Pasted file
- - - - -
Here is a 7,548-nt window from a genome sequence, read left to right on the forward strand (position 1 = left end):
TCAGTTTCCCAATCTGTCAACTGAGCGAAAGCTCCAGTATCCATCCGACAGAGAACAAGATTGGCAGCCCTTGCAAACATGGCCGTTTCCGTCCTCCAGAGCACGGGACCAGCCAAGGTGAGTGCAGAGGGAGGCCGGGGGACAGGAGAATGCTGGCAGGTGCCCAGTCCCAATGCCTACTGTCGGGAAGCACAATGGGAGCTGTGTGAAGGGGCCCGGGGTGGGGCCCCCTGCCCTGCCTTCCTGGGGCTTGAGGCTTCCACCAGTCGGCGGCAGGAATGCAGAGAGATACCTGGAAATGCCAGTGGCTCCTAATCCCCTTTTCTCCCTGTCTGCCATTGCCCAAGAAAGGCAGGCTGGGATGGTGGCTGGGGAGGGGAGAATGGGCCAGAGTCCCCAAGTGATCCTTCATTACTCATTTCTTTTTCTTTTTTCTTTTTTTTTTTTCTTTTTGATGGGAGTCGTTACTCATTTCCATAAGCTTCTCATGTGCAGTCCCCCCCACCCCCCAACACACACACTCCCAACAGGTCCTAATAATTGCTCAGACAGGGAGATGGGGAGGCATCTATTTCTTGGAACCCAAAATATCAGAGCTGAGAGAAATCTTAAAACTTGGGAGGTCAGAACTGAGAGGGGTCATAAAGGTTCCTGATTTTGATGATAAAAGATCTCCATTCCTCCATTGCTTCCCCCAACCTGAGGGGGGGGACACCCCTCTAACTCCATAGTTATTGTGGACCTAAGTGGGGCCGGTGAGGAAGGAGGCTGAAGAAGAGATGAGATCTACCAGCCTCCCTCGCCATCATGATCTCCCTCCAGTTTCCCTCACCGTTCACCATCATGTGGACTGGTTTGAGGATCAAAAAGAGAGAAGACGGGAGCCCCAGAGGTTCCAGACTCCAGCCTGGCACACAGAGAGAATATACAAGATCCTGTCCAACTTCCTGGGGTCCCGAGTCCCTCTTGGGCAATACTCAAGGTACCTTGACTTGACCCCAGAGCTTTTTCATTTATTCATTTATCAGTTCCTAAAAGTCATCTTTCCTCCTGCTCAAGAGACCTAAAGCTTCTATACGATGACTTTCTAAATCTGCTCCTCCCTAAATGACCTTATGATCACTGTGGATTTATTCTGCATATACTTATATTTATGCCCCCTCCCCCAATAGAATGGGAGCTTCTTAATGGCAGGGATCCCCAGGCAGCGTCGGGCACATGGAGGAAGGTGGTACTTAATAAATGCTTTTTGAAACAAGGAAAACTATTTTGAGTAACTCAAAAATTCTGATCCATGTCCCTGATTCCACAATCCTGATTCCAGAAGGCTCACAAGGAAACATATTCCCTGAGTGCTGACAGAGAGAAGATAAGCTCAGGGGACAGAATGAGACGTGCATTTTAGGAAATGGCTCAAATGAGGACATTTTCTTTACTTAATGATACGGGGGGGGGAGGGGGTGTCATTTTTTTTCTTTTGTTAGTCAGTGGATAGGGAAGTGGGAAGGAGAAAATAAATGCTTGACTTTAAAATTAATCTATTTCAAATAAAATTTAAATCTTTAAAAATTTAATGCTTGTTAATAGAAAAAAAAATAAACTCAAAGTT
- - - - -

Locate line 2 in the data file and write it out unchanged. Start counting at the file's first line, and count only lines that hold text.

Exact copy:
TCAGTTTCCCAATCTGTCAACTGAGCGAAAGCTCCAGTATCCATCCGACAGAGAACAAGATTGGCAGCCCTTGCAAACATGGCCGTTTCCGTCCTCCAGAGCACGGGACCAGCCAAGGTGAGTGCAGAGGGAGGCCGGGGGACAGGAGAATGCTGGCAGGTGCCCAGTCCCAATGCCTACTGTCGGGAAGCACAATGGGAGCTGTGTGAAGGGGCCCGGGGTGGGGCCCCCTGCCCTGCCTTCCTGGGGCTTGAGGCTTCCACCAGTCGGCGGCAGGAATGCAGAGAGATACCTGGAAATGCCAGTGGCTCCTAATCCCCTTTTCTCCCTGTCTGCCATTGCCCAAGAAAGGCAGGCTGGGATGGTGGCTGGGGAGGGGAGAATGGGCCAGAGTCCCCAAGTGATCCTTCATTACTCATTTCTTTTTCTTTTTTCTTTTTTTTTTTTCTTTTTGATGGGAGTCGTTACTCATTTCCATAAGCTTCTCATGTGCAGTCCCCCCCACCCCCCAACACACACACTCCCAACAGGTCCTAATAATTGCTCAGACAGGGAGATGGGGAGGCATCTATTTCTTGGAACCCAAAATATCAGAGCTGAGAGAAATCTTAAAACTTGGGAGGTCAGAACTGAGAGGGGTCATAAAGGTTCCTGATTTTGATGATAAAAGATCTCCATTCCTCCATTGCTTCCCCCAACCTGAGGGGGGGGACACCCCTCTAACTCCATAGTTATTGTGGACCTAAGTGGGGCCGGTGAGGAAGGAGGCTGAAGAAGAGATGAGATCTACCAGCCTCCCTCGCCATCATGATCTCCCTCCAGTTTCCCTCACCGTTCACCATCATGTGGACTGGTTTGAGGATCAAAAAGAGAGAAGACGGGAGCCCCAGAGGTTCCAGACTCCAGCCTGGCACACAGAGAGAATATACAAGATCCTGTCCAACTTCCTGGGGTCCCGAGTCCCTCTTGGGCAATACTCAAGGTACCTTGACTTGACCCCAGAGCTTTTTCATTTATTCATTTATCAGTTCCTAAAAGTCATCTTTCCTCCTGCTCAAGAGACCTAAAGCTTCTATACGATGACTTTCTAAATCTGCTCCTCCCTAAATGACCTTATGATCACTGTGGATTTATTCTGCATATACTTATATTTATGCCCCCTCCCCCAATAGAATGGGAGCTTCTTAATGGCAGGGATCCCCAGGCAGCGTCGGGCACATGGAGGAAGGTGGTACTTAATAAATGCTTTTTGAAACAAGGAAAACTATTTTGAGTAACTCAAAAATTCTGATCCATGTCCCTGATTCCACAATCCTGATTCCAGAAGGCTCACAAGGAAACATATTCCCTGAGTGCTGACAGAGAGAAGATAAGCTCAGGGGACAGAATGAGACGTGCATTTTAGGAAATGGCTCAAATGAGGACATTTTCTTTACTTAATGATACGGGGGGGGGAGGGGGTGTCATTTTTTTTCTTTTGTTAGTCAGTGGATAGGGAAGTGGGAAGGAGAAAATAAATGCTTGACTTTAAAATTAATCTATTTCAAATAAAATTTAAATCTTTAAAAATTTAATGCTTGTTAATAGAAAAAAAAATAAACTCAAAGTT